New York’s top hotels for design lovers
There is something magical about New York City. The city positively vibrates with creative energy and frenetic activity at every hour of the day and night.
Apart from being home to some of the best shopping, food and cocktails in the world, New York also offers a spectacular array of unique, avant-garde and quirky accommodation options – from the minimalist urban-chic boltholes to opulent art-deco retreats and edgy post-industrial hideaways.
There is something for every design taste in New York, stretching from the Upper East Side to Brooklyn, and everything in between:
Situated on the ultra-elegant Upper East Side, The Lowell is one of New York’s chicest boutique hotels. Designed by renowned interior designer Michael Smith, the space is stylish and luxurious, packed with bespoke artworks and massive displays of fresh flowers. The Lowell is a great choice for guests who value the impeccable service and discretion of a top five-star hotel. Rooms are individually decorated with sumptuous furnishings, while common areas boast an eclectic collection of works by a notable artists – from 18th-century prints, to 19th-century sculptures and 20th-century photography. Last but certainly not least, chic Marjorelle restaurant serves up some of the finest Moroccan-inspired French cuisine money can buy.
The Lowell Hotel
28 East 63rd Street, New York
Contemporary art and comfort
Designed and owned by British husband-wife duo Tim and Kit Kemp of Firmdale Hotels, The Whitby describes itself as “a celebration of contemporary art and design”, featuring 86 individually designed bedrooms and suites, a leafy terrace, a book-lined drawing room and a gorgeous orangery. The elegant property is full of fun, quirky pieces of modern art including a colorful piece by Joe Tilson called Proof and 40 illuminated porcelain pots by Martha Freud, each etched with a New York landmark.
The Whitby Hotel
18 West 56th street, New York
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EDITION hotels are known for delivering outstanding comfort, unpretentious and unobtrusive service, and understated, but sophisticated, design. The New York EDITION is no exception. Situated on Madison Square Park, steps away from the Flatiron building, it invites guests to explore New York at their own pace. Design is characteristically minimalist, punctuated with some standout pieces: furniture by the likes of Christian Liaigre and Alvaro Aalto, the spiral staircase for which EDITION hotels are famous. Throughout the hotel, a series of striking black-and-white photographs adorn the walls – some depict classic New York City scenes, while others are from Melvin Sokolsky’s iconic 1963 “Bubble” series.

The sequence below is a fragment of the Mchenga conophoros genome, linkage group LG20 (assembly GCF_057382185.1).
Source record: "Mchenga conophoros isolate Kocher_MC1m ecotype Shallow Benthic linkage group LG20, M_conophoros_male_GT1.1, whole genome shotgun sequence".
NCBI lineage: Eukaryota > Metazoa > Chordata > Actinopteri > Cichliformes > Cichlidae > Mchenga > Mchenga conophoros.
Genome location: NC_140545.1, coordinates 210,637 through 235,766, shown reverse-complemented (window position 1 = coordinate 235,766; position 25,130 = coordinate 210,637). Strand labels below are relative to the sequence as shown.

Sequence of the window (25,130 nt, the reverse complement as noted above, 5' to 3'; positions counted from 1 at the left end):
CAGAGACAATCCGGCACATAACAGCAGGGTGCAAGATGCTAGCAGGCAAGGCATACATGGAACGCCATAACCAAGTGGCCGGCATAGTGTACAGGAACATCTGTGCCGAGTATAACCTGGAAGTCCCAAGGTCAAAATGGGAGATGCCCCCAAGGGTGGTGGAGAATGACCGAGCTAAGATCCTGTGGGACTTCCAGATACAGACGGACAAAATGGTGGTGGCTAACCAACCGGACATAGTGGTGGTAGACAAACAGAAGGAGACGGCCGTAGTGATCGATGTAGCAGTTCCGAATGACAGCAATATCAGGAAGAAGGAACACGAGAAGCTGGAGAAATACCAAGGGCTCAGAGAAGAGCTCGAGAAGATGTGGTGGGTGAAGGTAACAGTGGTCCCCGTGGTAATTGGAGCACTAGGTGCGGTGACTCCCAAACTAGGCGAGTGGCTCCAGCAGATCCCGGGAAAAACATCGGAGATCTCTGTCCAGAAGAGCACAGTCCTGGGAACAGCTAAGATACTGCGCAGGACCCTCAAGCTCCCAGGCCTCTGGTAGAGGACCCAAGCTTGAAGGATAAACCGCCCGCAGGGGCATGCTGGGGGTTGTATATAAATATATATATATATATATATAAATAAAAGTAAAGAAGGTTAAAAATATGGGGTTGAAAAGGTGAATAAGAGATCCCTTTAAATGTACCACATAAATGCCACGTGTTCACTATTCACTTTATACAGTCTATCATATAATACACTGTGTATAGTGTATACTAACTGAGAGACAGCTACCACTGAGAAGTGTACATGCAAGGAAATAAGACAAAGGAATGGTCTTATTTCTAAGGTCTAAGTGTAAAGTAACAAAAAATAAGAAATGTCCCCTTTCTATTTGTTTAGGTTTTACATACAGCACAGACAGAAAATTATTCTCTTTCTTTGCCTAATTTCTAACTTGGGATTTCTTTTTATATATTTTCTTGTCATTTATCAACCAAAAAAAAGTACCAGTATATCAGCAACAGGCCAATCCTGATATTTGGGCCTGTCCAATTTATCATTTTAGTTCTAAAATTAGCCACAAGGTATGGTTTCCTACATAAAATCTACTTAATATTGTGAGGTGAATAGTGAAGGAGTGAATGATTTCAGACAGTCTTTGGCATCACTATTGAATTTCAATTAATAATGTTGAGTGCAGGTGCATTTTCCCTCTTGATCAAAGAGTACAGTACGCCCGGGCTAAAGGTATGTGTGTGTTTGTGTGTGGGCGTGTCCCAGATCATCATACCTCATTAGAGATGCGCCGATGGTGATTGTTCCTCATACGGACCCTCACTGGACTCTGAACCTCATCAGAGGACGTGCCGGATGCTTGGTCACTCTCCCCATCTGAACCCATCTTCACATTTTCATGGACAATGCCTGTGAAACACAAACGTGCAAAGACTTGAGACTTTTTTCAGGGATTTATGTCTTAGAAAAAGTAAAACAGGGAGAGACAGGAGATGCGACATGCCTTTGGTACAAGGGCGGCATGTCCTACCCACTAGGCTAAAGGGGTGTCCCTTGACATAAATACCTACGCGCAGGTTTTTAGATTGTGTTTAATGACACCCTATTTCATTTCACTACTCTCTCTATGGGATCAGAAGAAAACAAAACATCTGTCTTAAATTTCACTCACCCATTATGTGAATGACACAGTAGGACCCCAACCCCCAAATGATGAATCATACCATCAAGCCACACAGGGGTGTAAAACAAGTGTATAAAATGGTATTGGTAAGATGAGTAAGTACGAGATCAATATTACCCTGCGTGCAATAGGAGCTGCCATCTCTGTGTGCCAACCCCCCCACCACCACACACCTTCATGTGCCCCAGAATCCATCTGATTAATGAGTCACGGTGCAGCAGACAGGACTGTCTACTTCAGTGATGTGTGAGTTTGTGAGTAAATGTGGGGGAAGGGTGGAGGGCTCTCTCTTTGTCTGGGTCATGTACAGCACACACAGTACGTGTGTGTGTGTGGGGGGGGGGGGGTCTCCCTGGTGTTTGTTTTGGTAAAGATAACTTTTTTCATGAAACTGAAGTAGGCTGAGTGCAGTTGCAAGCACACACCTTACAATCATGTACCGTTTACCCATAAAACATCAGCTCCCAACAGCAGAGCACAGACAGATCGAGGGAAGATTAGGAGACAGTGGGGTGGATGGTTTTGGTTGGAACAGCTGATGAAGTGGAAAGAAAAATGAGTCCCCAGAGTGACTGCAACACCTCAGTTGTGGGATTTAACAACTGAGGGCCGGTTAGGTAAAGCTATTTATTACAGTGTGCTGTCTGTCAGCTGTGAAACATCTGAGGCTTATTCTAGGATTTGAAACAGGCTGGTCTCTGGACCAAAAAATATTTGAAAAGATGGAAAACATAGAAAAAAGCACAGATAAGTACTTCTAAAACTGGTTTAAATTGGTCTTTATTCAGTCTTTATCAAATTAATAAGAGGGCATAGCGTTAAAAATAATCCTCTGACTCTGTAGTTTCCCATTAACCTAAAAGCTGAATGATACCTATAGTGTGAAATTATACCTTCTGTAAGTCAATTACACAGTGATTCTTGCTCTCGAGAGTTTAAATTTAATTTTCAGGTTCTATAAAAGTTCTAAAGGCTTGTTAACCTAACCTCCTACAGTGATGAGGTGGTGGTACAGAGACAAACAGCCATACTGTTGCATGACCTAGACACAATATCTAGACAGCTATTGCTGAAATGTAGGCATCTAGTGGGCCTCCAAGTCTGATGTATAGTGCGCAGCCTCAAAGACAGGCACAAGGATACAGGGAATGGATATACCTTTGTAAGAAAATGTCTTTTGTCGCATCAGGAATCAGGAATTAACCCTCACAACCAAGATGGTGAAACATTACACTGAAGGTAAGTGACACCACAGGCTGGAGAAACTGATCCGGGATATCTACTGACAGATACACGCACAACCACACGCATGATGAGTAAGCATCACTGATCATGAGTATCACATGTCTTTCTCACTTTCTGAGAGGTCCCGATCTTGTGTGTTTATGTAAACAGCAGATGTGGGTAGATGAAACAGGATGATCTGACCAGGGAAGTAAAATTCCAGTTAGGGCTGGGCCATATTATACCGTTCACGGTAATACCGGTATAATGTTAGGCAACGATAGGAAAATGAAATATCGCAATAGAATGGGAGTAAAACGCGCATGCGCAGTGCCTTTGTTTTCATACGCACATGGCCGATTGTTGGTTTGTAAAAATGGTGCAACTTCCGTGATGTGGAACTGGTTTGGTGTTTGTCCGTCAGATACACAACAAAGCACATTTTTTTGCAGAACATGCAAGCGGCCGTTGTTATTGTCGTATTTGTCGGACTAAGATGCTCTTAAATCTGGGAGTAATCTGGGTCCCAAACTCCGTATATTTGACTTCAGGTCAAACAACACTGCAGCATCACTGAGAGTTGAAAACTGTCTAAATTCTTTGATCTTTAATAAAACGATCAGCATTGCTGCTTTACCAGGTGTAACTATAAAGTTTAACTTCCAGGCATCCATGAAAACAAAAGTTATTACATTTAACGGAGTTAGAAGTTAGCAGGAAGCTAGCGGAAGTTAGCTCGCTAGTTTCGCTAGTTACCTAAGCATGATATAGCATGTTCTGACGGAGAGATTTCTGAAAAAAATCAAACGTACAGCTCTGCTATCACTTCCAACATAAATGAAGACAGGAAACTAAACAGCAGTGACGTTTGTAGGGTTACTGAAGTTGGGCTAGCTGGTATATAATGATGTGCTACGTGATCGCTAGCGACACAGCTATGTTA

The New York EDITION
5 Madison Avenue, New York
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One of the world’s most elite private members’ clubs is renowned not only for its extensive roster of celebrity guests, but also for its era-defining design. The 23 houses around the world all reflect the unique characteristics of their location, while sharing certain common features: lavish textiles, meticulously curated furniture and art, and some of the most stunning rooftop terraces known to man. Located in a former warehouse in the Meatpacking District, Soho House Manhattan is the epitome of contemporary post-industrial chic, with 30 uniquely decorated rooms featuring hardwood floors, exposed brickwork and carved-wood beds, combined with 300 thread count cotton sheets, rainfall showers and plush velvet armchairs.
Soho House Manhattan
29-35 9th Avenue, Manhattan
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Compact hotels are all the rage in New York, a city where the square-meter cost of accommodation can be daunting for the average traveler. A compact hotel does exactly what it says on the tin – delivering no-frills functionality and comfort in a condensed format. citizenM New York Bowery has got the concept down to a tee – combining vibrant common spaces, including a cool 24-hour café and buzzy rooftop bar, with clean, colorful and marvelously practical rooms with barely enough room to swing a cat. The hotel is also a street art museum, featuring local graffiti artists on every floor of its interior stairwell.
citizenM New York Bowery
189 Bowery, New York
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Gentrification – or the progress of transforming a neighborhood to make it less edgy and more middle class – is a word that gets bandied about a lot these days. No New York neighborhood characterizes it more profoundly than Williamsburg, a former gritty, crime-heavy industrial district turned hipster haven. Experience this evolution first hand at the Wythe Hotel – a disused factory from 1901 converted into an ultra-trendy, industrial-chic boutique hotel. The hotel takes its legacy seriously - working hard to support and highlight the local creative community: common spaces are packed with specially commissioned street art and bespoke design pieces, while every room features original artwork from a local Brooklyn artist.
80 Wythe Avenue, Williamsburg, Brooklyn
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You can’t throw a stone on Williamburg’s Wythe Avenue these days without hitting a luxury hotel but, of all the upscale properties on this now-fashionable strip, none can rival The Williamsburg in the chic stakes. Designed by Michaelis Boyd, the London-based architects behind Soho House Berlin and London’s Groucho Club, the design combines hardwood floor and exposed brickwork with textured velvet armchairs and bursts of color to create a distinctly contemporary vibe. The crowning glory is the achingly hip rooftop terrace and pool, which is undoubtedly the place to see and be seen on New York summer afternoons.
96 Wythe Avenue, Williamsburg, Brooklyn
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Published: November 6, 2019